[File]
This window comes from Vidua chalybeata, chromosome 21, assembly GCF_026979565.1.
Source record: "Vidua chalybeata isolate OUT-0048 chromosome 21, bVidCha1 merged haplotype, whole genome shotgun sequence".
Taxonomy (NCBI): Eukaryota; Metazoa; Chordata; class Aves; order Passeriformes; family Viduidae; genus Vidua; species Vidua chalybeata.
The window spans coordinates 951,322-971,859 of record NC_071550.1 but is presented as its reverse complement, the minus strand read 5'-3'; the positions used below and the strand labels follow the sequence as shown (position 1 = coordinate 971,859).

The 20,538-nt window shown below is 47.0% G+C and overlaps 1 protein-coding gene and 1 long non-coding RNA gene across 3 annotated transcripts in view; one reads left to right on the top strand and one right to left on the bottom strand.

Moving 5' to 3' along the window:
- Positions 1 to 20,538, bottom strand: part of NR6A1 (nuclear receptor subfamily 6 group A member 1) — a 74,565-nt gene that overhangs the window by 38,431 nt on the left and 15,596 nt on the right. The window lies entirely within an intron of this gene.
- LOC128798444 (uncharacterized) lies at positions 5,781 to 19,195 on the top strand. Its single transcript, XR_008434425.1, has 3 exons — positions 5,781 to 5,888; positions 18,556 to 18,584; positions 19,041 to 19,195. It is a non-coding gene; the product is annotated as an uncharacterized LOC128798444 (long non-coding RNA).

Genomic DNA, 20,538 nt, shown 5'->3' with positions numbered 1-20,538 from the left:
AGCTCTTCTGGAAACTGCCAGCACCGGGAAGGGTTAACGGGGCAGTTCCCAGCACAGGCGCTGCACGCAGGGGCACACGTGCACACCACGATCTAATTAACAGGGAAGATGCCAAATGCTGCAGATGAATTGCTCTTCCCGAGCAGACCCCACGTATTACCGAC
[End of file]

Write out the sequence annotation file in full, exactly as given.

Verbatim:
This window comes from Vidua chalybeata, chromosome 21, assembly GCF_026979565.1.
Source record: "Vidua chalybeata isolate OUT-0048 chromosome 21, bVidCha1 merged haplotype, whole genome shotgun sequence".
Taxonomy (NCBI): Eukaryota; Metazoa; Chordata; class Aves; order Passeriformes; family Viduidae; genus Vidua; species Vidua chalybeata.
The window spans coordinates 951,322-971,859 of record NC_071550.1 but is presented as its reverse complement, the minus strand read 5'-3'; the positions used below and the strand labels follow the sequence as shown (position 1 = coordinate 971,859).

The 20,538-nt window shown below is 47.0% G+C and overlaps 1 protein-coding gene and 1 long non-coding RNA gene across 3 annotated transcripts in view; one reads left to right on the top strand and one right to left on the bottom strand.

Moving 5' to 3' along the window:
- Positions 1 to 20,538, bottom strand: part of NR6A1 (nuclear receptor subfamily 6 group A member 1) — a 74,565-nt gene that overhangs the window by 38,431 nt on the left and 15,596 nt on the right. The window lies entirely within an intron of this gene.
- LOC128798444 (uncharacterized) lies at positions 5,781 to 19,195 on the top strand. Its single transcript, XR_008434425.1, has 3 exons — positions 5,781 to 5,888; positions 18,556 to 18,584; positions 19,041 to 19,195. It is a non-coding gene; the product is annotated as an uncharacterized LOC128798444 (long non-coding RNA).

Genomic DNA, 20,538 nt, shown 5'->3' with positions numbered 1-20,538 from the left:
AGCTCTTCTGGAAACTGCCAGCACCGGGAAGGGTTAACGGGGCAGTTCCCAGCACAGGCGCTGCACGCAGGGGCACACGTGCACACCACGATCTAATTAACAGGGAAGATGCCAAATGCTGCAGATGAATTGCTCTTCCCGAGCAGACCCCACGTATTACCGAC